President Dwight D. Eisenhower established the National Aeronautics and Space Administration (NASA) in 1958 with a distinctly civilian (rather than military) orientation encouraging peaceful applications in space science. The National Aeronautics and Space Act was passed on July 29, 1958, disestablishing NASA’s predecessor, the National Advisory Committee for Aeronautics (NACA). The new agency became operational on October 1, 1958.

Since that time, most U.S. space exploration efforts have been led by NASA, including the Apollo moon-landing missions, the Skylab space station, and later the Space Shuttle. Currently, NASA is supporting the International Space Station and is overseeing the development of the Orion Multi-Purpose Crew Vehicle and Commercial Crew vehicles. The agency is also responsible for the Launch Services Program (LSP) which provides oversight of launch operations and countdown management for unmanned NASA launches. Most recently, NASA announced a new Space Launch System that it said would take the agency’s astronauts farther into space than ever before and lay the cornerstone for future human space exploration efforts by the U.S.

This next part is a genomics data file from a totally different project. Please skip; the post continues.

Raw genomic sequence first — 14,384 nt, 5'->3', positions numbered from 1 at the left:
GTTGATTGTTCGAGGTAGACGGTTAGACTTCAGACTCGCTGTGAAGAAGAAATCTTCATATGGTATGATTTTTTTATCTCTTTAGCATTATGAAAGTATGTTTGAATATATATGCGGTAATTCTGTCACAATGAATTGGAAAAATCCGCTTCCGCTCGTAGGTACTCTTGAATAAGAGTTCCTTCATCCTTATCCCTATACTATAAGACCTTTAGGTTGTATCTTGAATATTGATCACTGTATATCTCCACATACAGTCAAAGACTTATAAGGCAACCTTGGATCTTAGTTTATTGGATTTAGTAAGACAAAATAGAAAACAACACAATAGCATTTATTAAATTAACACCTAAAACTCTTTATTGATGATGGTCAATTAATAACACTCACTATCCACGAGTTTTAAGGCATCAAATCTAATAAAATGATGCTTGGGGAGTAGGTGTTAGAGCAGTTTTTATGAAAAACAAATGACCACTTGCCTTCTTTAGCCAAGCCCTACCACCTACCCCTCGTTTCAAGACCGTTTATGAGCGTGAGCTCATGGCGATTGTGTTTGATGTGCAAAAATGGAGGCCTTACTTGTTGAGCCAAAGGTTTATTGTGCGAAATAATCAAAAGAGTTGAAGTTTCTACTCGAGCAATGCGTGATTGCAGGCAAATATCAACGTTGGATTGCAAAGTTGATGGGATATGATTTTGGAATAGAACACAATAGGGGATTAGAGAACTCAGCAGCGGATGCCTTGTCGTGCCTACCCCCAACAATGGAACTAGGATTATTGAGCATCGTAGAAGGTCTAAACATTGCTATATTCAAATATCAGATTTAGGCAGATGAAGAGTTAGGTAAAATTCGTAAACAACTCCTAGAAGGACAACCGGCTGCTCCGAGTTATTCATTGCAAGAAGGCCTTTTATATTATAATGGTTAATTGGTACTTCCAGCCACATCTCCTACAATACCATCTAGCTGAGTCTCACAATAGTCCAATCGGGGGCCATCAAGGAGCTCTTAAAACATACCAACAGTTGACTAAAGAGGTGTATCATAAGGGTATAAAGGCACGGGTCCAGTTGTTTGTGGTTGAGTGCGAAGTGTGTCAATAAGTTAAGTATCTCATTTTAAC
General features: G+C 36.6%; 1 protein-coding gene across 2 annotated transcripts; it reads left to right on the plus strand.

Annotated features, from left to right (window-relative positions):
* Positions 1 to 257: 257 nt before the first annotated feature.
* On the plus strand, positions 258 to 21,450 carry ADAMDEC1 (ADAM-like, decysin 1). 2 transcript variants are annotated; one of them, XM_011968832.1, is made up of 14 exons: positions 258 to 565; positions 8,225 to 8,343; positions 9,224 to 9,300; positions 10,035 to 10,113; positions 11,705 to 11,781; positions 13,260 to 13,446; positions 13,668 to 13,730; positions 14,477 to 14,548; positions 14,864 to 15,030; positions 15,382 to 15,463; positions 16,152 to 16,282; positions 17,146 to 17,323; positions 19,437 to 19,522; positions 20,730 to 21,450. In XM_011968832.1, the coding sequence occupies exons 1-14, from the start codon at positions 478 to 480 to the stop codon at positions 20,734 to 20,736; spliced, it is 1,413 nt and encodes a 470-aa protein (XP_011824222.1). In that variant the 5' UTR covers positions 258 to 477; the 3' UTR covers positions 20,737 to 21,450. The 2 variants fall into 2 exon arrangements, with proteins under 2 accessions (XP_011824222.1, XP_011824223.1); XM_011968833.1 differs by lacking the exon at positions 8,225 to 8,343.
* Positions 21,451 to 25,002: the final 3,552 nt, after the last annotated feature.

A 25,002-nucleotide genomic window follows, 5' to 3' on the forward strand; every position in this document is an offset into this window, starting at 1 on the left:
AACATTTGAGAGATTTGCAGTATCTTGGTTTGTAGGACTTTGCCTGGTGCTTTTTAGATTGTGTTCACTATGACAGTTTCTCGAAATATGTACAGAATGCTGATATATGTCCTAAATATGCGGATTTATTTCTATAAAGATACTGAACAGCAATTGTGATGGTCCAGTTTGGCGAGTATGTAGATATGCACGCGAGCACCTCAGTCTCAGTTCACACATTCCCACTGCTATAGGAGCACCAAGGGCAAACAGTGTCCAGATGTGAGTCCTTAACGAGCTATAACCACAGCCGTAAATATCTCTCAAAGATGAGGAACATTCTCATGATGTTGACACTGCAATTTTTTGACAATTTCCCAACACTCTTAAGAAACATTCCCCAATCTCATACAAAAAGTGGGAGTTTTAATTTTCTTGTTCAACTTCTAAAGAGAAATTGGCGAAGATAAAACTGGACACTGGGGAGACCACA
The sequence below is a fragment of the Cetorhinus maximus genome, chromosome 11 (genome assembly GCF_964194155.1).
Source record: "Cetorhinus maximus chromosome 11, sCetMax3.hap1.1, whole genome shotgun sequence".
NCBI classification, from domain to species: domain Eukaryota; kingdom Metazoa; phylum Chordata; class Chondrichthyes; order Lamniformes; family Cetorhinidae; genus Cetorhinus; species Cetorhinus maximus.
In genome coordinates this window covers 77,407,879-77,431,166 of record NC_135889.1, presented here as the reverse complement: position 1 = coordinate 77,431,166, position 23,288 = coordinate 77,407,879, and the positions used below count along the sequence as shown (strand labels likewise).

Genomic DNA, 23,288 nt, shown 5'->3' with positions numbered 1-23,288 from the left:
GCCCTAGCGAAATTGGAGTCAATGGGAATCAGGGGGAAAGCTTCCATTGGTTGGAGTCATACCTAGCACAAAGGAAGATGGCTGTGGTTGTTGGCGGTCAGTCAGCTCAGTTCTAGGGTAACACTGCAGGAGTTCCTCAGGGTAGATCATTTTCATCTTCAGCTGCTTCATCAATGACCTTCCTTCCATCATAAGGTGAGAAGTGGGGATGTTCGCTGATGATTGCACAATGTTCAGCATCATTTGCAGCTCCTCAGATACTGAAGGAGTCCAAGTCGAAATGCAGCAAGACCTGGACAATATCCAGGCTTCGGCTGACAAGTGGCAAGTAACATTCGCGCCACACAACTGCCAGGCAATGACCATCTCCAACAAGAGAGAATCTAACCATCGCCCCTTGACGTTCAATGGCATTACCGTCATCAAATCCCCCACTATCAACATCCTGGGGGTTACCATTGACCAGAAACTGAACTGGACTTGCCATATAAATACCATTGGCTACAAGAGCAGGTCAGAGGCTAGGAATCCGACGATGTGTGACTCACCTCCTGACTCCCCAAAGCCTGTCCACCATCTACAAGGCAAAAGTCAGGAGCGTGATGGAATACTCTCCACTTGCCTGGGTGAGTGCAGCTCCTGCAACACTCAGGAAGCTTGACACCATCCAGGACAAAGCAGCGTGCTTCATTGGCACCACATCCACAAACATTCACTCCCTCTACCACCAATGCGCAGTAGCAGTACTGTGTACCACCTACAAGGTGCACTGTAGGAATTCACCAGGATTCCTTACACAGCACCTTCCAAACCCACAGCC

NASA science is focused on better understanding Earth through the Earth Observing System, advancing heliophysics through the efforts of the Science Mission Directorate’s Heliophysics Research Program, exploring bodies throughout the Solar System with advanced robotic missions such as New Horizons, and researching astrophysics topics, such as the Big Bang, through the Great Observatories [Hubble, Chandra,
Spitzer , and associated programs. NASA shares data with various national and international organizations such as from the [JAXA]Greenhouse Gases Observing Satellite.